The Eraser Remixes
Jan. 20, 2009
Most Radiohead fans consumed Thom Yorke’s 2006 solo effort, The Eraser, as a welcome treat in that awkward limbo period between the releases of Hail To The Theif and In Rainbows. But it you call it filler, at least call it good filler. Now that the In Rainbows craze has died down a little, we find Thom Yorke releasing a remix album to satiate our thirst for Radiohead-related material (at least temporarily, that is). Last week, Yorke released a compilation (available only in Japan until now) entitled The Eraser Remixes, housed in a package mimicking the original acclaimed artwork of its predecessor.
The Eraser itself was billed as mostly “beats and electronics” when Yorke announced it years back. Most of the songs in their original form are already remixes themselves, utilizing samples that Thom Yorke cut and pasted himself. So, it’s interesting to hear the songs with the remix treatment. The majority of the remixes maintain the main elements of the original songs, except for the Vogel Bonus Beat remix of “Black Swan.” Yorke wrote the majority of these songs about climate change and the environment, maintaining a dark position. The Burial remix of “And It Rained All Night” does a stellar job of making the track much darker than the original, stripping away the original instrumentation and laying Yorke’s reverb-treated vocals over a clicking rim beat. The rain sound effect in the background is emphasized, conveying the rain that kept Thom Yorke awake and encouraged him to write the song.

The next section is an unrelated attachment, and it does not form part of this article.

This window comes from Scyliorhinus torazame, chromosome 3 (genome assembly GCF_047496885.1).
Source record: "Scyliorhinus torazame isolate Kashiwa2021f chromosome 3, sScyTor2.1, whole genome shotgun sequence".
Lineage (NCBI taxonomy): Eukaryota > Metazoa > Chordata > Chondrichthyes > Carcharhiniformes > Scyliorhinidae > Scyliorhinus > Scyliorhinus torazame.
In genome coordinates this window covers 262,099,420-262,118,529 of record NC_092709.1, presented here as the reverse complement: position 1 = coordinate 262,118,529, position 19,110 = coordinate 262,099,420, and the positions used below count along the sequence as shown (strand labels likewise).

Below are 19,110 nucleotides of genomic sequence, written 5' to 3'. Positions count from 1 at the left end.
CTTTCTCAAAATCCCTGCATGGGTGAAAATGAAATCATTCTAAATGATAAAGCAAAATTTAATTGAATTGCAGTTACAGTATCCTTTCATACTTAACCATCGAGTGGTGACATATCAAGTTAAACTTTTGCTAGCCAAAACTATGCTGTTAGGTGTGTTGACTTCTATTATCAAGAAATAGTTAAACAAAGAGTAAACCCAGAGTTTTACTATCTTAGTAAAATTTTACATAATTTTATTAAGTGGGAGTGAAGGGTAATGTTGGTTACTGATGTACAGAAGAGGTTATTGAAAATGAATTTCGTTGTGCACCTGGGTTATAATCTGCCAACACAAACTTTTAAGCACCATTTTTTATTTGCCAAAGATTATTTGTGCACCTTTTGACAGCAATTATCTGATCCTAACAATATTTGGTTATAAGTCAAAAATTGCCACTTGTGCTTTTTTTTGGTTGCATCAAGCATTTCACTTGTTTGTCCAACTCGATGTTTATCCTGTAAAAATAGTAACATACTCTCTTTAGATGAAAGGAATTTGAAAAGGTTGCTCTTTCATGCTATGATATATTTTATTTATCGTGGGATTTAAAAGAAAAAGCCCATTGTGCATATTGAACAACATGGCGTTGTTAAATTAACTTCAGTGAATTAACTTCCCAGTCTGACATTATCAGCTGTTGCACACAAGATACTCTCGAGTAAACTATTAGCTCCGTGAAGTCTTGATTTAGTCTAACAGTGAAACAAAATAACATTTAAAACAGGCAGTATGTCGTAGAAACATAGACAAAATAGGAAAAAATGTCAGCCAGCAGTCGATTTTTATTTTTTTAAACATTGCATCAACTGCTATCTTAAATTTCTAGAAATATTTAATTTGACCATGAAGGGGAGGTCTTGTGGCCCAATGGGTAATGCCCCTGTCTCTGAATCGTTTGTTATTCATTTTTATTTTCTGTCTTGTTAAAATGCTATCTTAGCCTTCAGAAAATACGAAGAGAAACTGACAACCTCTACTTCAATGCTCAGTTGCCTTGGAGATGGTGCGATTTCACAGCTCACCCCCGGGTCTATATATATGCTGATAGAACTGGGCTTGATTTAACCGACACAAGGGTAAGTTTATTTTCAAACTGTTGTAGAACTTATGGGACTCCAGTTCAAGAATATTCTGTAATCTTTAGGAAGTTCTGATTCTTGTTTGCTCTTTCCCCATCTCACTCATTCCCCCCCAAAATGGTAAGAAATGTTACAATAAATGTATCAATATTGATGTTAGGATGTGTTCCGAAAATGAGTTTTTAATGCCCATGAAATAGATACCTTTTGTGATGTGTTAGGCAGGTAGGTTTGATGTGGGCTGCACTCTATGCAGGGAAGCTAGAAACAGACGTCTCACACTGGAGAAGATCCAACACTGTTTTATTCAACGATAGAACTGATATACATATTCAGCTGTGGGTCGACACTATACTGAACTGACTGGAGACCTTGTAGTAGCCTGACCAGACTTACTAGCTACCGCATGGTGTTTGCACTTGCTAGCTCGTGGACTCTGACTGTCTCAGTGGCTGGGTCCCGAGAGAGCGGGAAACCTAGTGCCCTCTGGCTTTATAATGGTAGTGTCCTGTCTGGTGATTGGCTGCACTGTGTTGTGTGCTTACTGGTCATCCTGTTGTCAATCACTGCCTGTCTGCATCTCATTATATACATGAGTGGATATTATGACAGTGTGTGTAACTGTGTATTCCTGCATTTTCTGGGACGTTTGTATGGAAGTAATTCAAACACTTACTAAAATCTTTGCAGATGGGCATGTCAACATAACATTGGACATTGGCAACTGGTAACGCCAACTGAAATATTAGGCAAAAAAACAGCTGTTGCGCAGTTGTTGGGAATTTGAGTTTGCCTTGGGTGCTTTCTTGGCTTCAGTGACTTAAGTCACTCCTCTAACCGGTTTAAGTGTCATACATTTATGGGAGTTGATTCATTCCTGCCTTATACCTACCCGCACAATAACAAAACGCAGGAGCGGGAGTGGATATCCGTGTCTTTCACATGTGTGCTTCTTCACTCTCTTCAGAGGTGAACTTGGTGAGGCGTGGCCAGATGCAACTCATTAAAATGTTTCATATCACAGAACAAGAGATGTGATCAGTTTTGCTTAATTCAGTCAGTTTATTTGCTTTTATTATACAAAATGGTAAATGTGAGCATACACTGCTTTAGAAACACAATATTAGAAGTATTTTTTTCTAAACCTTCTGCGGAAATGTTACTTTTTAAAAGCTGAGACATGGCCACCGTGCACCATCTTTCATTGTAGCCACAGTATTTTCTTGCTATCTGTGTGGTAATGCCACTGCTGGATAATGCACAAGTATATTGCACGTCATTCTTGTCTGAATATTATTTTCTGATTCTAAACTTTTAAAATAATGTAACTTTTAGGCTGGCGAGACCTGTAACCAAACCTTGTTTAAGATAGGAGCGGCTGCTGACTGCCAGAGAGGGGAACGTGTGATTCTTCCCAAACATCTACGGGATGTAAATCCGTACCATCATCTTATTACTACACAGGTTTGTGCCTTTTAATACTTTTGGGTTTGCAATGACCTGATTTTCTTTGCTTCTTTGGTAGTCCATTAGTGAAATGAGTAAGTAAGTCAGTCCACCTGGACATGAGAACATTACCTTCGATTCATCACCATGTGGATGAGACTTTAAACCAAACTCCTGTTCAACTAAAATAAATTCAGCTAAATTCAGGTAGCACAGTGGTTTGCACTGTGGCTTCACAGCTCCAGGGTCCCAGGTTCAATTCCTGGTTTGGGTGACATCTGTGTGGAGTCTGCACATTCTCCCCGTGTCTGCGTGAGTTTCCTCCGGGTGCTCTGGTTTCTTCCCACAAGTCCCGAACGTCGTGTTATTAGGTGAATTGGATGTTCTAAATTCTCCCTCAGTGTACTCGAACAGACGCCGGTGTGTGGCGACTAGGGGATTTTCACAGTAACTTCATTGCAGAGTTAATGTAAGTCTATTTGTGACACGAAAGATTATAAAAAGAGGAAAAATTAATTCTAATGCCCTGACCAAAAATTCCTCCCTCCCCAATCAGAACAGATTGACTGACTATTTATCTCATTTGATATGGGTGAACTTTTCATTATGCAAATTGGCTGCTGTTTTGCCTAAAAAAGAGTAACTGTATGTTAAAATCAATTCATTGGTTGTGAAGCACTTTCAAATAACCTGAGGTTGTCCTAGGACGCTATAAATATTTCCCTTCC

Remix albums serve multiple purposes. They showcase various DJs’ abilities to make something new out of an existing song, but they also serve to generate new music to dance to. Of the tracks found here, “Black Swan (Cristian Vogel Spare Parts remix)” and “The Clock (Surgeon remix)” are the easiest to dance to. The latter has a pulsing beat that moves forward while the vocal line lags slightly behind the beat, giving a new sense of urgency and recontextualizing the apocalyptic lyrics. “Harrowdown Hill (The Bug remix)” is a surprise on this album because it’s more of an industrial remix than its counterparts. The remix juxtaposes speedy vocals with a half-time industrial bass groove and snare-heavy beat. Interestingly, an out-of-key cowbell sample weaves in and out of the vocals to further disorient the listener.
While none of the remixes fail at bringing something new to the table, it’s the Four Tet remix of “Atoms For Peace” that really stands out as a clear success. The remix opens with a tribal-themed acoustic drum sample, so we don’t feel an electronic sound right away. A subtle two-chord keyboard line replaces the original bass line and drones on during the vocal delivery. This is one of the few remixes that doesn’t even treat the vocals at all — not even in speed. Four Tet recreated the harmony and rhythm for the song and pasted Yorke’s vocal on top. The music grows and introduces a xylophone line, an occasional electronic drum fill, a guitar line, and an organ part. The song climaxes during a beautiful instrumental section and immediately drops out for one chorus. Throughout is that tribal drum sample, bringing this song out from the Berlin nightclub feel to a more organic folk feel.
Pick up this album for Stanley Donwood’s gorgeous artwork and for an intelligent reworking of Thom Yorke’s songs. Keep waiting for the next Radiohead album, but this will do for now.